The 5 Most Horrorific Marvel Villains
Sure, the heroes of Marvel Comics tend to get all the praise and adoration, but what about the bad guys? Without them, those beloved superheroes wouldn't have anyone to fight, and who would give a damn about them then? A whole movie of Thor trying to fix a copy machine at work? No thanks. Here is our salute to the bad guys: The five best (worst?) Marvel villains.
Colonel William Stryker, "X2"
Is there anything scarier than a military man with an agenda? Maybe, but when that agenda is the absolute extermination of mutantkind, maybe not. That's Stryker's evil plan in the sequel to "X-Men," and one of the best superhero movies ever made. His cold-blooded plan is to overload the brains of every mutant on Earth with the X-Men's Cerebro computer - trust us, it makes sense in the movie. The fact that he'd be killing millions of innocent people doesn't seem to bother him. In fact, he seems to like it.
Ivan Vanko, "Iron Man 2"
Mickey Rourke is pretty great at playing bad guys, and his villainous turn in "Iron Man 2" is no exception. He's a pretty terrifying badass even before he builds a super-duper-battlesuit to fight Iron Man with, and once he gets that, watch out. His character is a combination of two villains from the "Iron Man" comics - Whiplash and Crimson Dynamo. With a big dose of Mickey Rourke added to the mix, this is not a guy to be trifled with.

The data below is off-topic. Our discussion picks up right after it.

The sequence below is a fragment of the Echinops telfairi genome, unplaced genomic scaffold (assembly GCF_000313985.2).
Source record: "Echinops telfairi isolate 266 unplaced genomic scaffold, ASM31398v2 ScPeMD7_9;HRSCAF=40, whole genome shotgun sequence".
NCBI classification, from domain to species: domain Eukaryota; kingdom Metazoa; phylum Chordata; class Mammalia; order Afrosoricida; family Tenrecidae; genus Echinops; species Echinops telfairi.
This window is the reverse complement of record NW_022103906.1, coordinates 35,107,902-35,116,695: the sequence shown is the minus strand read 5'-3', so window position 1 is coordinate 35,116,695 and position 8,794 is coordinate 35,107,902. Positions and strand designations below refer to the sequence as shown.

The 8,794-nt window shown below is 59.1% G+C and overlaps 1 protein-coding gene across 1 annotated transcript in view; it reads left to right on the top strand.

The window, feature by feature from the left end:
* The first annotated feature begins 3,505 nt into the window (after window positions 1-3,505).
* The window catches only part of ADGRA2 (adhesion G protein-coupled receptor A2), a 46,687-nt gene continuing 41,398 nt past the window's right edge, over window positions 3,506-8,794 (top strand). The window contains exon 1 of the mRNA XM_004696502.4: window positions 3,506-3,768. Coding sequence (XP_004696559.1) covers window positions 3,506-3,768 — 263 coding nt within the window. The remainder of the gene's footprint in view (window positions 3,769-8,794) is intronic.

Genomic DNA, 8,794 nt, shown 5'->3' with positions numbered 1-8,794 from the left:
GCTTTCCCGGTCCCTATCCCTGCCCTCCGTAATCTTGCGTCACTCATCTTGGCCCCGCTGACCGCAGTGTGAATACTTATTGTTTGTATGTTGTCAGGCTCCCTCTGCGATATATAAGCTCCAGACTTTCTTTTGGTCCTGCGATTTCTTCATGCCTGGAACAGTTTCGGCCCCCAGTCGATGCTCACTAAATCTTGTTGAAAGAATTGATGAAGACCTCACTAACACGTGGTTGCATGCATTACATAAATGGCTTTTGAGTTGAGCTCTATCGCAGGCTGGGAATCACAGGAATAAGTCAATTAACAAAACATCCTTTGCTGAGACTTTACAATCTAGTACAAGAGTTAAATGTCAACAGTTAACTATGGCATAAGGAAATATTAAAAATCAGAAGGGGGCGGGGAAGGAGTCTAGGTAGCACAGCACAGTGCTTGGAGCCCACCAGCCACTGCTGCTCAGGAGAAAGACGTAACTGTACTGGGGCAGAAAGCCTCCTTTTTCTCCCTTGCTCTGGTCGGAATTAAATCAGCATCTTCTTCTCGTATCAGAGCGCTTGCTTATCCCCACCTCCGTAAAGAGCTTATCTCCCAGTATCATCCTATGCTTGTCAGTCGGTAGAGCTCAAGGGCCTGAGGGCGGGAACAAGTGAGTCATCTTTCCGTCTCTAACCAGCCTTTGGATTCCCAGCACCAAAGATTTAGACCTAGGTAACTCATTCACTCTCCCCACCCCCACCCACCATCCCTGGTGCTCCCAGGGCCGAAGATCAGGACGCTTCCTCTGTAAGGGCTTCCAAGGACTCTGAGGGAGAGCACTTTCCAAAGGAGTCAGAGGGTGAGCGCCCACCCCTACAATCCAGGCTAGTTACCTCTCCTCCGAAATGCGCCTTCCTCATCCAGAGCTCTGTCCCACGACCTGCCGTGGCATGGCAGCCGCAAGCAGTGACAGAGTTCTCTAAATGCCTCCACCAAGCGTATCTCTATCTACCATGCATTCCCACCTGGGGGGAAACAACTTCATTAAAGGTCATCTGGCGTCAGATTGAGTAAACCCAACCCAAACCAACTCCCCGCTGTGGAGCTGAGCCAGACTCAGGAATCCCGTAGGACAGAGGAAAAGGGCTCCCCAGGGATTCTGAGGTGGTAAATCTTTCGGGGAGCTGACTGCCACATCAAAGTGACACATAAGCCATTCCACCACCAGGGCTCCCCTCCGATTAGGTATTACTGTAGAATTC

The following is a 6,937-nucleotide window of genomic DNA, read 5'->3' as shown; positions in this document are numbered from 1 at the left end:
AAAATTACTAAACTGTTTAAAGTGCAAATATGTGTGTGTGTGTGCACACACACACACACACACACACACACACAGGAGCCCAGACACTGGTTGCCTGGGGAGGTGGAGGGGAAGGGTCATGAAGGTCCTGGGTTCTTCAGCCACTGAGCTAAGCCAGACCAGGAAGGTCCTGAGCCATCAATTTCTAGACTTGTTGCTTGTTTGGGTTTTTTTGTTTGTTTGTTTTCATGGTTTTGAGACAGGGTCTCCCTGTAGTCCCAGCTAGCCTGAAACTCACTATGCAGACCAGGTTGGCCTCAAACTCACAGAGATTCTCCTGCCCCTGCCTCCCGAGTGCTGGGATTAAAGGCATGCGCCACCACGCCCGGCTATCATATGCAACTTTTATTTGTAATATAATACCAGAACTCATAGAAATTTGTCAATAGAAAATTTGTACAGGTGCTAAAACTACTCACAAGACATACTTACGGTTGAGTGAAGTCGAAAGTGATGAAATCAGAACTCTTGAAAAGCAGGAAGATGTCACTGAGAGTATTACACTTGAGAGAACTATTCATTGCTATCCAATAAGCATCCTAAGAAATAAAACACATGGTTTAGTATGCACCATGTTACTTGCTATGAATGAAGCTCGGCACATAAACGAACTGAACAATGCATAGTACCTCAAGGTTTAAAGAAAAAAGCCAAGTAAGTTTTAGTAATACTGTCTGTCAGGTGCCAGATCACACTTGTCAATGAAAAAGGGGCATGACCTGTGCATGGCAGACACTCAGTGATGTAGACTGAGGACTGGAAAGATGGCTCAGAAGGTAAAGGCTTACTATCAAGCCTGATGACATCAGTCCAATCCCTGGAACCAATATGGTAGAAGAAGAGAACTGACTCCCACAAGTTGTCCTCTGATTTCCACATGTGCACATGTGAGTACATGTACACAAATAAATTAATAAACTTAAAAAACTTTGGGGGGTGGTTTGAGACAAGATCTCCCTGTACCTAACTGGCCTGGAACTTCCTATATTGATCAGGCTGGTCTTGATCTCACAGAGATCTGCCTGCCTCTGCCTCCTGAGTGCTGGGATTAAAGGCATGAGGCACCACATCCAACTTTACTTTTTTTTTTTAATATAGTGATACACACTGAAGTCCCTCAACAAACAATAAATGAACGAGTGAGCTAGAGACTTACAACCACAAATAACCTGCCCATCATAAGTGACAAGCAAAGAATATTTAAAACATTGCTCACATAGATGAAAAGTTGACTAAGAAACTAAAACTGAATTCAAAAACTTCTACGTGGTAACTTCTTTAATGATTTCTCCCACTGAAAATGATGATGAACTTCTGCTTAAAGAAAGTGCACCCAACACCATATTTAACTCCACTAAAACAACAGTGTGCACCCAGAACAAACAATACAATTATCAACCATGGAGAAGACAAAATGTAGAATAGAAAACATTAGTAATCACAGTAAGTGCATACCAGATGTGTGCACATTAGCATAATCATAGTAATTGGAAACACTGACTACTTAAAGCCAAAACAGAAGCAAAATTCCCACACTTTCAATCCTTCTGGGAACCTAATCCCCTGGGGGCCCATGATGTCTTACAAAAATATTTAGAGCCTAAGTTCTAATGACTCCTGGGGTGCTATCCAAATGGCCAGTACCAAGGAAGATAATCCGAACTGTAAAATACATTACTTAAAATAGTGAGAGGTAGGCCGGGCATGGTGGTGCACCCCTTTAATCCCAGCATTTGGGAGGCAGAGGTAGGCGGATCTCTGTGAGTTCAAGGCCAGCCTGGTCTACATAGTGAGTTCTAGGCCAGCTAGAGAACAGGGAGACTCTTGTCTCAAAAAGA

Green Goblin, "Spider-Man"
Unlike the world of comic books, the key to a good villain in a movie is all in the casting. And with Willem Dafoe as the Green Goblin, casting doesn't get much better. Dafoe plays Norman Osborne, who goes insane after being exposed to a process that enhances his physical capabilities. So he does what all self-respecting insane people would do: Dress up as a green goblin and fly around lobbing pumpkin bombs at people. Ah, insanity.
The Red Skull, "Captain America"
As real-life villains go, you can't do much worse than Nazi Germany. So, just to illustrate, Red Skull is a guy who took a look at the Nazis and was like "nope, not evil enough." This is one book that can be judged by its incredibly horrifying cover: Visually, the Red Skull is one of the most iconic villains in comics, and Hugo Weaving brings him to life with a voice that sounds suspiciously like Werner Herzog. Did Herzog OK this?
Loki, "The Avengers" and "Thor"
Tom Hiddleston made his Marvel Studios debut in "Thor," but it wasn't until "The Avengers" that he truly revealed himself as one of the great Hollywood villains. Loki is the god of mischief, so he has an appropriate amount of fun in "The Avengers" stirring up the muck and causing the deaths of countless innocents. How do we know this? Because he's grinning the whole time!